Updating from UIWebview to WKWebView in Native iOS Xamarin Apps – Part 1

Stay tuned, folks. This post will be updated with screenshots and a sample solution soon. 🙂

With the update to iOS 11, I was using a UIWebView and found that suddenly, many native iOS user controls didn’t work, or were behaving strangely. I changed to a WKWebView, but as it works in development, sometimes fixing one problem can introduce others. It turned out that while changing to a WKWebView made the user controls on the page work fine, some elements like external links were suddenly unclickable, and the app crashed when opening the camera or file system.

To fix the links, I had to add a NavagtionDelegate, something I didn’t need to do when I was using a UIWebView.

To fix the camera situation, I had to add a prompt asking the user for permission to use the camera. It actually gave me more peace of mind from a user experience and security perspective. News stories are good at terrifying users about their cameras being commandeered by rogue apps. It gives users some peace of mind to know that the app is letting them know it will be accessing the camera. To add the prompt, I added a setting to the info.plist. I made sure to also add it for accessing the file system and photo gallery. I added an example of this below. They were relatively simple fixes, but not very intuitive ones.

So I wondered, what else is there to know about WKWebView? I can’t be the only one switching over from UIWebView to WKWebView, and it’s a common Xamarin component, since lots of people make apps as either a shell for a web app that’s already published or as a view that connects from app content to a published web app.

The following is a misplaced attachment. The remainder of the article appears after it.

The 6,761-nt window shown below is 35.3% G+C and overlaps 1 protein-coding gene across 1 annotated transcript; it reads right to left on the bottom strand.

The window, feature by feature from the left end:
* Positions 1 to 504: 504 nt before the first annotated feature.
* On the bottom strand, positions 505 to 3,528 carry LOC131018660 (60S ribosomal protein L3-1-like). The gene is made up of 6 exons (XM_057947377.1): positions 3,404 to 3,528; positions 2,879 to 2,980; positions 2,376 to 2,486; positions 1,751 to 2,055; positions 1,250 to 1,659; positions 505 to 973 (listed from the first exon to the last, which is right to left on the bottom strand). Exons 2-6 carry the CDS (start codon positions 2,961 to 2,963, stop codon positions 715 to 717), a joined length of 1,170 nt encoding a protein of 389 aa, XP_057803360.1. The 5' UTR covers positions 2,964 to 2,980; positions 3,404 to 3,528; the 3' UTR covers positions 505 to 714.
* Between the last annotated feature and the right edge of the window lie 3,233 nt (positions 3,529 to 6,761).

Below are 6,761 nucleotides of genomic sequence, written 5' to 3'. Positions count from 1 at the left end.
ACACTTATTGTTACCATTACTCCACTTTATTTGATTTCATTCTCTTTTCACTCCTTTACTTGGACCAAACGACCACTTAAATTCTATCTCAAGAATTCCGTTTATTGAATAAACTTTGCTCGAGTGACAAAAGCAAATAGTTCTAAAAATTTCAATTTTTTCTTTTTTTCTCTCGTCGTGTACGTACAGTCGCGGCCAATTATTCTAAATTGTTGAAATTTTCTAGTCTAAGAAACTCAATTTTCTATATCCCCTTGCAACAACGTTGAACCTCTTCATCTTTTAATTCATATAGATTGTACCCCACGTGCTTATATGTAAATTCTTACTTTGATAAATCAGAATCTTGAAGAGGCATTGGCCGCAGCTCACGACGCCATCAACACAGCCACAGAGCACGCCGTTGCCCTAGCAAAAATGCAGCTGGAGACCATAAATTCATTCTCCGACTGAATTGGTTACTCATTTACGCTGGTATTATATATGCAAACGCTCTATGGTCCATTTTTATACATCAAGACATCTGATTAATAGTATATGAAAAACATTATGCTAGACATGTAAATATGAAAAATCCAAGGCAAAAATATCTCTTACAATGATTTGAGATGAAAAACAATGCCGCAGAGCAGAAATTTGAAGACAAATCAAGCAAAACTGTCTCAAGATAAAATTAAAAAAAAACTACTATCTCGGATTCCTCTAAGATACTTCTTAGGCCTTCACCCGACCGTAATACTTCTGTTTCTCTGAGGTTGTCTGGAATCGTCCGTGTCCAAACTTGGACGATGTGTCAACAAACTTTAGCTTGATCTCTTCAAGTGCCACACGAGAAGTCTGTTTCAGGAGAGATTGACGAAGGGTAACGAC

Here’s some things that are nice about WKWebView:

  1. It uses the JavaScript that Safari does, so you don’t have to import a bunch of extra code or components into your project to use it. The result is faster load times for pages viewed within it.
  2. Navigation must include a full URI or use a Navigation Delegate (in the case of my external links problem.).
  3. You can navigate backwards and forwards with the WKBackForwardList.
  4. WKUserContentController allows JavaScript to pose messages and apply user scripts to pages viewed within the WKWebView.

Mattt Thompson gives a good description of the difference between WKWebView and UIWebView methods that I will definitely be saving for later as I build out my app.

I’ll be posting a part 2 to this article this weekend. I’m currently recovering from a cold. Hope to see you back soon. Best of luck in your iOS development. 🙂

Other Sources:

Hudson, Paul. 2018. What’s the Difference Between UIWebView and WKWebView? https://www.hackingwithswift.com/example-code/wkwebview/whats-the-difference-between-uiwebview-and-wkwebview

Apple, Inc. 2017. WKWebView. https://developer.apple.com/documentation/webkit/wkwebview

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